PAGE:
All three programs worked when measured by how much parents read to children and by how much kids’ early literacy skills improved. But the program that used healthcare professionals to give out the books and personally tell parents to read them achieved the largest literacy gains.

“Participation in any book giveaway program yielded a positive effect,” said Ingrid Willenberg, one of the researchers, by email.  “[But] we found that programs like Reach Out and Read, that involve interaction with parents and provide guidance on how to read, showed a greater effect.”

Willenberg, a senior lecturer at Australian Catholic University, was one of the three authors of the meta-analysis, “Do Book Giveaway Programs Promote the Home Literacy Environment and Children’s Literacy-Related Behavior and Skills?” published in the journal Review of Educational Research in May 2020.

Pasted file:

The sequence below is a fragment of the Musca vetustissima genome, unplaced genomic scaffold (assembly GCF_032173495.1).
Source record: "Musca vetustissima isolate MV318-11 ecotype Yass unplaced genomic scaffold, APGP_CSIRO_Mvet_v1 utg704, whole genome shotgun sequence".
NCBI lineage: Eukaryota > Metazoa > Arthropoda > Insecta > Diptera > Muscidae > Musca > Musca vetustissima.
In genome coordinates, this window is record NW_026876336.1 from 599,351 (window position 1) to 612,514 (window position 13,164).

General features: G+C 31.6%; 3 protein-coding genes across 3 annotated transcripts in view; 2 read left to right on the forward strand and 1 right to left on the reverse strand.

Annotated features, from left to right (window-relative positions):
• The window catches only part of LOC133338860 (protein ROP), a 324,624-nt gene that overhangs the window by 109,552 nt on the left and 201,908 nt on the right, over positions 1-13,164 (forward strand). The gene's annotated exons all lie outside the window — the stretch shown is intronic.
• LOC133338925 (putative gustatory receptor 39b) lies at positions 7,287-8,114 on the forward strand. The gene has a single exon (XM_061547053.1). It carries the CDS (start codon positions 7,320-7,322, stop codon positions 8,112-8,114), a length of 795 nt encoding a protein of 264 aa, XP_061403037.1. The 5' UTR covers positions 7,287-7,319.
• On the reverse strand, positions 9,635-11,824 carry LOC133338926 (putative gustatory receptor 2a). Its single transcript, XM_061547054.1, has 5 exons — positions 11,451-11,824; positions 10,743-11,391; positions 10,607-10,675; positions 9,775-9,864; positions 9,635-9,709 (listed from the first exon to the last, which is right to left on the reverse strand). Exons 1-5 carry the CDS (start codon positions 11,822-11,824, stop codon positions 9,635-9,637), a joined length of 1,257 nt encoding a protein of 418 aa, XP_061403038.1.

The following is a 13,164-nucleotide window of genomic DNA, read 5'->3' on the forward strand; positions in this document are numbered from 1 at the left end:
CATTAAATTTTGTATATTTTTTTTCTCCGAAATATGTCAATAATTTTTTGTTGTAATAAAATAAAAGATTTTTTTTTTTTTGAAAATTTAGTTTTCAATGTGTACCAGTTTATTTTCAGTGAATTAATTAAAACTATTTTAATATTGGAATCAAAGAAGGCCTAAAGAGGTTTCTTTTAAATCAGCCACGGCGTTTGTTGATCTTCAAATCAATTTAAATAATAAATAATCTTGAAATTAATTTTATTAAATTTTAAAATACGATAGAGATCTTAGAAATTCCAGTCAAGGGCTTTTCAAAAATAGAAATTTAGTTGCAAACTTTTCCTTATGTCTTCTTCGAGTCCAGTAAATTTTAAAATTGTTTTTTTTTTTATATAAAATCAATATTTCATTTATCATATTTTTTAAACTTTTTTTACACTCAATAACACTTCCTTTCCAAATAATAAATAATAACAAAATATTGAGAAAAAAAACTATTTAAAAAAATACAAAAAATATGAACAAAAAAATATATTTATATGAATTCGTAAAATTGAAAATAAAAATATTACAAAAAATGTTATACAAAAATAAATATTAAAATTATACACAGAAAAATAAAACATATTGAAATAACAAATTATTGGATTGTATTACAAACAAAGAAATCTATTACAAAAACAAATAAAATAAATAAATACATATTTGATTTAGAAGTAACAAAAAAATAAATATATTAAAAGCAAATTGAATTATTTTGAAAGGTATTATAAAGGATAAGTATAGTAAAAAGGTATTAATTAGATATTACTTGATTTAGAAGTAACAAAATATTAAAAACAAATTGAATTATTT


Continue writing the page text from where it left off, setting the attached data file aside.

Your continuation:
The number of free books, it turned out, didn’t matter. Bookstart, which gives away only a few, was just as effective as Dolly Parton’s Imagination Library which gives out 60 books to each child over five years. (Reach Out and Read distributes about 10 books to each child over the same period.) What this means is that the giveaway programs don’t need to build an entire library for each child to be successful. This compilation of research supports the theory that an age-appropriate book or two laying around the living room can be an effective nudge for the parent to read. “The book gift may entice caregivers to try shared book reading, which may then lead to the development of a regular book reading routine, especially when these incidental attempts are positive experiences for both the caregiver and the child,” the authors wrote.